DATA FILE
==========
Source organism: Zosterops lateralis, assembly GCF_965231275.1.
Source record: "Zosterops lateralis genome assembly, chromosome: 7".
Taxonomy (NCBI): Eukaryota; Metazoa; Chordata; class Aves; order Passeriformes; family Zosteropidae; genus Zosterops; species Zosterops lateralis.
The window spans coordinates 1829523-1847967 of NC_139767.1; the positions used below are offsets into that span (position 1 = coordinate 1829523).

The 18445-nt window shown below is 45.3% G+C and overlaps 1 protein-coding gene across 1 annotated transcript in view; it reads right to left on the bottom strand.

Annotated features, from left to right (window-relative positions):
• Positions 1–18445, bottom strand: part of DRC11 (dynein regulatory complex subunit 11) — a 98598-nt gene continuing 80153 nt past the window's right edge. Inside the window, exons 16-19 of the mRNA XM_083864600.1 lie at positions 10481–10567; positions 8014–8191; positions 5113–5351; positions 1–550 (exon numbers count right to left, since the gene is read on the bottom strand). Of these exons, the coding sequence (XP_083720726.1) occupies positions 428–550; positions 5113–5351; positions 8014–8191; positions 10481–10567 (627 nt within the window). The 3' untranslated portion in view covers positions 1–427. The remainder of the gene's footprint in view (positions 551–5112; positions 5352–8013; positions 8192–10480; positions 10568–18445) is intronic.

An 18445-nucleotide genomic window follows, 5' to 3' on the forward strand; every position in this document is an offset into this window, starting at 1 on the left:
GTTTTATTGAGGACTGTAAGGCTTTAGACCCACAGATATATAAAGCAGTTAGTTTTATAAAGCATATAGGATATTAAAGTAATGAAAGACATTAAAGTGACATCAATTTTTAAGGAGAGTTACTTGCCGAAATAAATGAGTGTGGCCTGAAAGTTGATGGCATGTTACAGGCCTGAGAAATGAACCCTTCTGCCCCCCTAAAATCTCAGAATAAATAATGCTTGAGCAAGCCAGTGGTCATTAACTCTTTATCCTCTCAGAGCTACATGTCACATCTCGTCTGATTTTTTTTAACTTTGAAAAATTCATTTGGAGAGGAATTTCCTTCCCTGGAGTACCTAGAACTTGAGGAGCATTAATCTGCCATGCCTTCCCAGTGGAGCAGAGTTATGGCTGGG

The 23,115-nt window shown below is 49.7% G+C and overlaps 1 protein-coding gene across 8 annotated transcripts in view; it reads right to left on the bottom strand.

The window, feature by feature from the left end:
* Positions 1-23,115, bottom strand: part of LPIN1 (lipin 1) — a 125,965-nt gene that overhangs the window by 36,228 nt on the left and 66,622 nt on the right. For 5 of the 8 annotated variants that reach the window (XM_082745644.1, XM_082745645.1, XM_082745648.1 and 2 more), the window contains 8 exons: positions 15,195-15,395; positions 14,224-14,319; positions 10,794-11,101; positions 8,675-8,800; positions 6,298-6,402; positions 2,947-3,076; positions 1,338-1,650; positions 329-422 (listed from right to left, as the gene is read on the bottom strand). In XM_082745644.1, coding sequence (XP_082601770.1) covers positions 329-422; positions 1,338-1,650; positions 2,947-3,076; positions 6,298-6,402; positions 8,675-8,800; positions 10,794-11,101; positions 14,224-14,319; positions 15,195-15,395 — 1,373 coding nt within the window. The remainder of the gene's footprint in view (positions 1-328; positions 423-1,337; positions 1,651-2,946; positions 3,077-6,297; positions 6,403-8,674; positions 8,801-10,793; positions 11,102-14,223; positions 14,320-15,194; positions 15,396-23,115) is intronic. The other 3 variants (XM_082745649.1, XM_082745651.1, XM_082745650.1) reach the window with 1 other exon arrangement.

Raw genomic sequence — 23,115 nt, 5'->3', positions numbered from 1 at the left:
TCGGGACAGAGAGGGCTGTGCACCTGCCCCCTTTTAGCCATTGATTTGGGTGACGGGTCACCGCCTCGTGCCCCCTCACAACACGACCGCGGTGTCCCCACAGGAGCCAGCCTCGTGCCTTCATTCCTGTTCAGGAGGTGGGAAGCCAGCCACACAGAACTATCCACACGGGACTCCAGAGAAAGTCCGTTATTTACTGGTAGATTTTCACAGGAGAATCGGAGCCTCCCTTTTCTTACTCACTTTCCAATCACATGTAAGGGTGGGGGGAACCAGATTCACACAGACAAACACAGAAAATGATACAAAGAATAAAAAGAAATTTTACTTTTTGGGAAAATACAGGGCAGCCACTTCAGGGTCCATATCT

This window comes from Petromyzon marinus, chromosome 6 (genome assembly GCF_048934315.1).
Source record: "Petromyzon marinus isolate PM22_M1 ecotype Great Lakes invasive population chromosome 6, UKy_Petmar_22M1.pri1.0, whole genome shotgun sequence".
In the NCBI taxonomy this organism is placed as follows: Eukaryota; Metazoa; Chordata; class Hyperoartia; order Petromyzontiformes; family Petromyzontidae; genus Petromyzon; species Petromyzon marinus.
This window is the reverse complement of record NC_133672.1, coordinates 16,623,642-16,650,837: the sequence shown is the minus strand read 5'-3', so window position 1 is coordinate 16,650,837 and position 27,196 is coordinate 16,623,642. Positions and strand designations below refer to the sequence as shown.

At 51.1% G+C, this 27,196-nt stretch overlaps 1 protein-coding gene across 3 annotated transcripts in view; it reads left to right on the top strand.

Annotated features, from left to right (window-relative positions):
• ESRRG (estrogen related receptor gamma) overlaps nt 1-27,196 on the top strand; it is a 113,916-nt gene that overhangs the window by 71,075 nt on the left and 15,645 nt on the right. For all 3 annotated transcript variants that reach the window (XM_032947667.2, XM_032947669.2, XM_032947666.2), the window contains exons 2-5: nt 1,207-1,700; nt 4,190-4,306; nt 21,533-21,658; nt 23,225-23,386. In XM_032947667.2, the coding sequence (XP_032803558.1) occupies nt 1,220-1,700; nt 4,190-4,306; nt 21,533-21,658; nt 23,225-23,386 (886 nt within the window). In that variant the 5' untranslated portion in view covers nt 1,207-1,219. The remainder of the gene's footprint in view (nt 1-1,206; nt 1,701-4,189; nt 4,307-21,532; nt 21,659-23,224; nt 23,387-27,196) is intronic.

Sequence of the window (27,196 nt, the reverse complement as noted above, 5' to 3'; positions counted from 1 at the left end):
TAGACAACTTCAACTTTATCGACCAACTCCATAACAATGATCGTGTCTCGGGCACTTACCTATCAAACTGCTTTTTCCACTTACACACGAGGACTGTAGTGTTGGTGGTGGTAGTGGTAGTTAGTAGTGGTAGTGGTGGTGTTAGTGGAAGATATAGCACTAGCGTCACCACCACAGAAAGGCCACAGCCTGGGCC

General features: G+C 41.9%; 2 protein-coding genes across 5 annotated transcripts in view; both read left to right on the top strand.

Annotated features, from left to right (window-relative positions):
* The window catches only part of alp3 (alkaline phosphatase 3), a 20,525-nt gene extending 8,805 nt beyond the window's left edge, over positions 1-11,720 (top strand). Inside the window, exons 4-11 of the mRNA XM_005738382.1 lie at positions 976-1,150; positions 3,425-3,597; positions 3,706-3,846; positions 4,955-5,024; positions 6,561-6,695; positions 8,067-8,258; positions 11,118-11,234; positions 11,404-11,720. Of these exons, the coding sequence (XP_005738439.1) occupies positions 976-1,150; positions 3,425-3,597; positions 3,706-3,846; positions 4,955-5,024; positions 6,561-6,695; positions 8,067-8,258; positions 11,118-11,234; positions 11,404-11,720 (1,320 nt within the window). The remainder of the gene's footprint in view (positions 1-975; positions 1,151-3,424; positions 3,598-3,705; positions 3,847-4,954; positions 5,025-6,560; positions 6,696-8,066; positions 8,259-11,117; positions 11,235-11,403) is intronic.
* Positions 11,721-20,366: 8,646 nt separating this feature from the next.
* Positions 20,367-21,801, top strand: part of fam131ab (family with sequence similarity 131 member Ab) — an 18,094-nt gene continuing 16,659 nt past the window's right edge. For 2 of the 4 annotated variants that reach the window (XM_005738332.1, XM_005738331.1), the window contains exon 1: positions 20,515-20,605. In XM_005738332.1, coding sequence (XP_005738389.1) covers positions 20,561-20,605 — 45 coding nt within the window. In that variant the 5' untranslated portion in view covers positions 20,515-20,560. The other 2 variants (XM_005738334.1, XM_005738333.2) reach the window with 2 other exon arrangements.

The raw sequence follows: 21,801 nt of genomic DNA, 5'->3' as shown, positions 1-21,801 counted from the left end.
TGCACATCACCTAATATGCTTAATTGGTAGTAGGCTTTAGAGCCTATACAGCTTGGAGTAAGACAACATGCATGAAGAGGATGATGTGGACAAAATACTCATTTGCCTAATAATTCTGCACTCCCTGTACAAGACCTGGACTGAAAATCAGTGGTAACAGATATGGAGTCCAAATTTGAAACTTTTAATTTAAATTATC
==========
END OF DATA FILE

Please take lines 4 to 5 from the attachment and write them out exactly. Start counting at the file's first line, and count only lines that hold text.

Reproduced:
The window spans coordinates 1829523-1847967 of NC_139767.1; the positions used below are offsets into that span (position 1 = coordinate 1829523).

The 18445-nt window shown below is 45.3% G+C and overlaps 1 protein-coding gene across 1 annotated transcript in view; it reads right to left on the bottom strand.